Sebi slaps fine of ₹30 lakh on RIL and two of its officers

MUMBAIA : The Securities and Exchange Board of India (Sebi) fined Monday of 30 lakhs on Reliance Industries Ltd (RIL) and its two compliance officers for alleged violations of the Prohibition of Insider Trading (PIT) regulations.

The fine was jointly imposed on RIL and compliance officers —K. Sethuraman and Savithri Parekh.

The matter concerns the alleged lack of fair disclosure of unpublished price sensitive information (UPSI), in the case of Facebook’s 9.99% investment in RIL subsidiary Jio Platforms in April 2020. The deal was worth it. $43,574 million.

A text request sent to a RIL spokesperson was not immediately answered.

According to the regulator, the key issue was a March 24, 2020 news article published in the Financial Times, London, detailing the global tech giant’s impending investment.

Shortly after the news was released, RIL’s stock rose 15%, making it UPSI, the regulator listed in its order.

Usually, in the case of such news articles, the exchanges ask for clarification or the company itself provides clarification.

In this case, neither the exchanges have asked for clarification, nor has RIL itself sought clarification, the regulator held in its command.

“The listed entity may also confirm or deny any reported event or information to the exchange(s) on its own initiative,” Sebi said in his order.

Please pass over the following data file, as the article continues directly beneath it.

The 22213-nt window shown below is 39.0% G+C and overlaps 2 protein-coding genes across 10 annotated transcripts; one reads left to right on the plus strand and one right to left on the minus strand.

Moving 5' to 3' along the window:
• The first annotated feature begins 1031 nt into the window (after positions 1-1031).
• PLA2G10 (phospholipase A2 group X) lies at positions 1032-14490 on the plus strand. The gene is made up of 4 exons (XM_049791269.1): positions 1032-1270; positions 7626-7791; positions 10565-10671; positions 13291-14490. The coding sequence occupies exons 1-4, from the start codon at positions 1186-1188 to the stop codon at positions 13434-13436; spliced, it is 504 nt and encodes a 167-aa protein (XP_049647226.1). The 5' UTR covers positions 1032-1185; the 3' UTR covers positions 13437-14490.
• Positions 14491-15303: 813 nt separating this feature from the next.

The regulator’s adjudication officer (AO) ruled in her order that UPSI’s fair disclosures rest on two fundamental assumptions. One is that information that is UPSI must be veiled until it is made public. Second, if information is to be made public, it should be made public and not selective.

“One of the circumstances considered in the law is that if the UPSI is somehow selectively available to someone or made available in bits and pieces, such as rumors or press articles in newspapers, the law provides a mechanism by which the company can clarify the rumor or similar articles in newspapers. This is an important part of the task that the company should be tackling from a rumor verification perspective,” said Barnali Mukherjee, AO, Sebi in her assignment.

RIL, for its part, argued that exchanges did not ask for clarification and thus were not obliged to provide it.

However, Sebi said it is not convinced the company can waive its responsibility to verify a news article that appeared in the paper.

“When the UPSI parts subsequently became selectively available, the company waived its responsibility to verify and clean up the unverified information that was circulating,” Sebi said in the order.

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